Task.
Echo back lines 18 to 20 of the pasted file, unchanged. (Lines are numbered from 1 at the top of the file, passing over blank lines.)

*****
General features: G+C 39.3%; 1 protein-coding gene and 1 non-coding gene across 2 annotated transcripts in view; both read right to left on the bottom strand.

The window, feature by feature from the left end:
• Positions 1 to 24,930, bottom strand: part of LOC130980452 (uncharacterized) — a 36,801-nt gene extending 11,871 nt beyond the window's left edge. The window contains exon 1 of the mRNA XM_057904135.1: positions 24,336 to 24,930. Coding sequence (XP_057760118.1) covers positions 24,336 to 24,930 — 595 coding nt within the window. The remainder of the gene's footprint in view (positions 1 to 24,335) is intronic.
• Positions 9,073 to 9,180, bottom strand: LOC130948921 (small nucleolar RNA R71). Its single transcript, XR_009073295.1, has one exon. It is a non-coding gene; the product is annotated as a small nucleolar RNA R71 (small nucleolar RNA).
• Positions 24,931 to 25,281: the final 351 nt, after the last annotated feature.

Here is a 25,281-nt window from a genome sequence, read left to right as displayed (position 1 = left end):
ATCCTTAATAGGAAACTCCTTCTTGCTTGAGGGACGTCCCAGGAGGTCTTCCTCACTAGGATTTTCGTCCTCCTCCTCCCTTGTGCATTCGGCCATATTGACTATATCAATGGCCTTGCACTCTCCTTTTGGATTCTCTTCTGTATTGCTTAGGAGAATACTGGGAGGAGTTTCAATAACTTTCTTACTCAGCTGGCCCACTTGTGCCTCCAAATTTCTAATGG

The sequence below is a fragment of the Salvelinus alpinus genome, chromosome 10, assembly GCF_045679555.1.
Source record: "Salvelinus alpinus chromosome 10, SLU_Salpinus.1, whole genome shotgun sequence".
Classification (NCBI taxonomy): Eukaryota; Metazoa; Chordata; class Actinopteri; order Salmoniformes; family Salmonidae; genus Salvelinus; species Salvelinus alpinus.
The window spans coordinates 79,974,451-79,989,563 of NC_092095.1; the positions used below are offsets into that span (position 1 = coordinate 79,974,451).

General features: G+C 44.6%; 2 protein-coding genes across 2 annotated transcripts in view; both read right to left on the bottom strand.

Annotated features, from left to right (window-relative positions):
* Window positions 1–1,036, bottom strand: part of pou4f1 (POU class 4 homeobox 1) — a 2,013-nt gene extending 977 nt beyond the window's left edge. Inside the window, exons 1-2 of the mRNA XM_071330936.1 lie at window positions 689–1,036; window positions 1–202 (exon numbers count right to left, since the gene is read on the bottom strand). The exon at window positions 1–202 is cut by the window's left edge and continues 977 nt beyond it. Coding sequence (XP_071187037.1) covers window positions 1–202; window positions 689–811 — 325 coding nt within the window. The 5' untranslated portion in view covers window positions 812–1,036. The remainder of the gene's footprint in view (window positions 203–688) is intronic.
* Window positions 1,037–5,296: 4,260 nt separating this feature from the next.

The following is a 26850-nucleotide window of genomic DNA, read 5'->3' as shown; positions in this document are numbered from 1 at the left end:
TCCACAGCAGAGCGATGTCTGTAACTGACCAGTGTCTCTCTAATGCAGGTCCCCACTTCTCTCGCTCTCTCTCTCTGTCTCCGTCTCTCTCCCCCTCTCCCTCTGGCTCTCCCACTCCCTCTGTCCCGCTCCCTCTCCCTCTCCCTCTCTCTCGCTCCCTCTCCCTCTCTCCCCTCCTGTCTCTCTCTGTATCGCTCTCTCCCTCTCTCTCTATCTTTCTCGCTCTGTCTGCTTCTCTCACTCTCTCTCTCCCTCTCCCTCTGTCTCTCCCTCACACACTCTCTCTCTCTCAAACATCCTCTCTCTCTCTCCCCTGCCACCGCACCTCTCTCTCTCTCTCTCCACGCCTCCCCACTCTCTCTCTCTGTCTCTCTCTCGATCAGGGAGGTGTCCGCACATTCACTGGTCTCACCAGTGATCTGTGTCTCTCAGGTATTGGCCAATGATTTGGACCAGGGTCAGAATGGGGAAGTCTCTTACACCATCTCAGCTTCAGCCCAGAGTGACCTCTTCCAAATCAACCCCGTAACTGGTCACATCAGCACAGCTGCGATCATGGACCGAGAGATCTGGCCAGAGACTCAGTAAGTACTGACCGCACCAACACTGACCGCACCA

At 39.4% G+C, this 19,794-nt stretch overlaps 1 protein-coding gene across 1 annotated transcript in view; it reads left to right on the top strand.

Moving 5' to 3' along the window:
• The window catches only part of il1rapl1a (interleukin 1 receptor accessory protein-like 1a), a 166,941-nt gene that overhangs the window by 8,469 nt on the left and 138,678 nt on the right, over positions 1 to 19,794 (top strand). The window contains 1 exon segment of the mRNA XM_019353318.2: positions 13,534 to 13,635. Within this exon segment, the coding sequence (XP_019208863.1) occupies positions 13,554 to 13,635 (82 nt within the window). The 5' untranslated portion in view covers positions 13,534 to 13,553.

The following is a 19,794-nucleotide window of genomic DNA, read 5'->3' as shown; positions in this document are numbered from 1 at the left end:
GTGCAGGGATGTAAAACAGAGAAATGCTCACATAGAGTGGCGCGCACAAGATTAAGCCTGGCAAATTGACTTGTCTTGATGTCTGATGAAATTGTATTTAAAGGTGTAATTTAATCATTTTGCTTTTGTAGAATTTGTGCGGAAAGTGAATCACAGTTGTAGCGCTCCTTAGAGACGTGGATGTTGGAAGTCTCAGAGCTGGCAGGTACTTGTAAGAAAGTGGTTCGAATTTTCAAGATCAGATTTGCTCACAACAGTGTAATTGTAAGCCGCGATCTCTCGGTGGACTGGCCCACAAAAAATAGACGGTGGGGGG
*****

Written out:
At 39.4% G+C, this 19,794-nt stretch overlaps 1 protein-coding gene across 1 annotated transcript in view; it reads left to right on the top strand.

Moving 5' to 3' along the window:
• The window catches only part of il1rapl1a (interleukin 1 receptor accessory protein-like 1a), a 166,941-nt gene that overhangs the window by 8,469 nt on the left and 138,678 nt on the right, over positions 1 to 19,794 (top strand). The window contains 1 exon segment of the mRNA XM_019353318.2: positions 13,534 to 13,635. Within this exon segment, the coding sequence (XP_019208863.1) occupies positions 13,554 to 13,635 (82 nt within the window). The 5' untranslated portion in view covers positions 13,534 to 13,553.